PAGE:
Marc, I'm really interested in personal experiences re ACLs. That is a good point about the lack of ACL possibly leading to further damage. I'll ask my surgeon about it, as i'm seeing him tonight. Yes, I guess longer term rebuilding the ligament may have be the way to go.

Anyone out there had the same ACL rebuilt twice? Is the second time worse/ longer rehab/ weaker etc?

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Old 11-27-2006, 03:12 PM   #5
Carl Herzog
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I, too, went for a long time with a near useless ACL and my experience was pretty much the same as Marc's. Biking and hiking were no problem, skiing was OK but there is an increased chance of injury. Court sports were always trouble.

It's easy to understand why you don't want to do the rehab again. Additional muscle may help but realistically the rebuild is probably the only way you are going to get close to full usage.

Two rebuilds? One was enough to convince me to give up volleyball, basketball and the like.
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Old 11-30-2006, 04:22 PM   #6
Steven Becker
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I had my acl reconstructed 12 weeks ago. everything is much improved, but when I went to doc today he said my strength is unequal in legs, specifically quads and hamstrings ( he measures a few inches up form knee). Anyone have any ideas how to get balance back? I seem to be increasing both legs proportionatly. thanks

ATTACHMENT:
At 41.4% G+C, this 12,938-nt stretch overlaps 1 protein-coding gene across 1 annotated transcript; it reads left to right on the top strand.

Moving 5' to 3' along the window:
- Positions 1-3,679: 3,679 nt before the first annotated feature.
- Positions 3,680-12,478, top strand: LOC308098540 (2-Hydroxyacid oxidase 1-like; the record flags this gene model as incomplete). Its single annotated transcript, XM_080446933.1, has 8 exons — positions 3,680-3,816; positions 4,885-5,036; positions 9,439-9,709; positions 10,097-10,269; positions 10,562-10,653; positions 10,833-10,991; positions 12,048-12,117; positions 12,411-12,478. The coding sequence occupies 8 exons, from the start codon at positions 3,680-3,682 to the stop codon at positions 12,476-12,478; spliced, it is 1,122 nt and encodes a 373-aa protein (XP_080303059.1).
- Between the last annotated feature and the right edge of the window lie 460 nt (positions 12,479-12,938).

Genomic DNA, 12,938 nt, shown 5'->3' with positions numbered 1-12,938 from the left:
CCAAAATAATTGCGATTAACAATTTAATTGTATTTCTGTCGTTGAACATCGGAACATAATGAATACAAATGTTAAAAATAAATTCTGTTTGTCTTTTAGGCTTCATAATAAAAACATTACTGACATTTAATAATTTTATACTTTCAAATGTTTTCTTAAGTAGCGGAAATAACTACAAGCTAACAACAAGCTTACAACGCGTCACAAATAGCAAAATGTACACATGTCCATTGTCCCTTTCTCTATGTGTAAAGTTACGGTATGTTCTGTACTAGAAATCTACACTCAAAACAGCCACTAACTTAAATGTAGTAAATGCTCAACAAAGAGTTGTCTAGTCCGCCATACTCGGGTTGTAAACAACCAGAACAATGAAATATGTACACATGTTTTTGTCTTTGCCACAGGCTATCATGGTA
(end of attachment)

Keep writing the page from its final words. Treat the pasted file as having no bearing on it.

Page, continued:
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Old 12-11-2006, 06:21 AM   #7
Chris Williams
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Steven, sorry to take so long to reply, particularly as it is your first post. Folks here normally pretty good at replying, but maybe you should have started a new thread to get a quicker response.

I'd recommend to continue as you've been doing, the difference will lessen over time. You could do things like one-leg squats or leg presses if you are really concerned about it.

Good luck
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Old 12-13-2006, 10:41 PM   #8
Ron Haskins
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Steven, I had ACL reconstruction in 1984 and my quads and lower leg stayed atrophied until just recently. I worked on it for years through traditional workouts but not until I learned how to do squats correctly as well as the other exercises in CrossFit was there any change. I'd bet you'll experience a quick recovery. BTW, I have been told my reconstructed ACL is now much stronger than my other.

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Old 12-17-2006, 03:35 PM   #9
Carrie Klumpar
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Steven,

Well, pshaw, at 12 weeks out, your leg strength should be unequal. I mean, duh, you just had a major surgery on one of them! (And what the doc measured anyway was size, not strength.) And if you had a hamstring graft, it's gonna take a while to get that fully back.

Patience and CrossFit should take care of you. Squats, deadlifts, back extensions--all the usual stuff. Just work into the intensity and loads gradually. Worked for me. (Twice.)

Oh yeah--and, of course, eat well.